Friday, July 20, 2012

3-D vision beats the clock

Whether you are short or tall, skinny or overweight, at one time in your life you have most likely used a pedestrian crosswalk to help you cross a busy street.

Using a crosswalk is undoubtedly a much safer bet than simply choosing your own spot to cross the road and risk being hit by a moving vehicle. Nevertheless, using such crosswalks can be rather an intimidating affair.

That's especially true of new those new fangled crossings commonly seen in Florida that incorporate a countdown timer to help pedestrians know just how long they have got to cross the road.

While they undoubtedly put the spring back in the step of many pedestrians who can then visualize just how long they have got before a hoard of Fords start hurtling towards them, they don't do much for the blood pressure of disabled or elderly people who may not be able to increase their velocity to beat the countdown.

Now, thanks to the help of a 3-D vision system, engineers at Migma (Walpole, MA) have come up with an interesting solution to the problem that has already been tested out at certain crosswalks with great effectiveness.

The system itself makes use of a stereo vision-based infra-red camera that can detect pedestrians during the day and at night. The output from the camera is hooked up to a computer that runs pedestrian detection algorithms that extract 3-D features of the human figures on the crossing from any other images that are present.

Detecting the pedestrians by using such a computer-based vision system enables the timing of the lights on the crosswalk to be controlled by their presence, a much more sensible approach than giving them an ultimatum which they may not be able to meet.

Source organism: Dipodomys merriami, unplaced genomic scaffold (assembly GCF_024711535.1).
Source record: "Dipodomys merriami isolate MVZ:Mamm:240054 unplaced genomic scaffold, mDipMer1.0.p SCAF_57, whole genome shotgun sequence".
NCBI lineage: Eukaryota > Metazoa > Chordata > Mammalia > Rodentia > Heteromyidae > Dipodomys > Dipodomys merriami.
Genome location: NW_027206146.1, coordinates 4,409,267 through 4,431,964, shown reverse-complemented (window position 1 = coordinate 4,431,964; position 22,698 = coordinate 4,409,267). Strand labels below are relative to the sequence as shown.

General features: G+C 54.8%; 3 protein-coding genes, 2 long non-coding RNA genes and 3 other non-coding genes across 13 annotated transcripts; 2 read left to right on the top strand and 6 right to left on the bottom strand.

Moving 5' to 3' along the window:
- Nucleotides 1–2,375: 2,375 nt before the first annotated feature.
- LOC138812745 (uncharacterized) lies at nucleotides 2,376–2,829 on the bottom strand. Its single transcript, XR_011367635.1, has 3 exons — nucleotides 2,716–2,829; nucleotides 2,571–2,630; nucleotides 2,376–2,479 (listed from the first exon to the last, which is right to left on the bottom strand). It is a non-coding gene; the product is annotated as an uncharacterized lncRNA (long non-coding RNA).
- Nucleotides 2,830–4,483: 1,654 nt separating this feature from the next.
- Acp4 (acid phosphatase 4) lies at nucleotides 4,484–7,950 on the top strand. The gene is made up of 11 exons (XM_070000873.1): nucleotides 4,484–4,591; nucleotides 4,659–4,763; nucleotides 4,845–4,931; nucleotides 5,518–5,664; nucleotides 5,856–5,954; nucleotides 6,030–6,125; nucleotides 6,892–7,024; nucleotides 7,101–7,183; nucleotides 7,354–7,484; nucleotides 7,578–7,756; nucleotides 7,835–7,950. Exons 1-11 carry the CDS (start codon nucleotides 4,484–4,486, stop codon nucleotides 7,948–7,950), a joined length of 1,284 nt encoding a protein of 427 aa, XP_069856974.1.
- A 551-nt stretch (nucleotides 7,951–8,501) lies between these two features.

But is this really such a terrific idea? After all, how would the system be able to accommodate the behavior of those rowdy ne'er-do-wells who were intent on slowing traffic to a standstill by continuously walking back and forth across the crossing, perhaps in a protest to government cutbacks?

I think I have an idea. Perhaps what the system needs is an intelligent neural network-based back end that can "learn" to identify the behavior of such folks and then alert the authorities to take the appropriate action if its spots them acting in an untoward fashion.

Mind you, by the time you add up the cost of doing that, such a system might be just too gosh-darned expensive to make it worth installing. Back to the drawing board!

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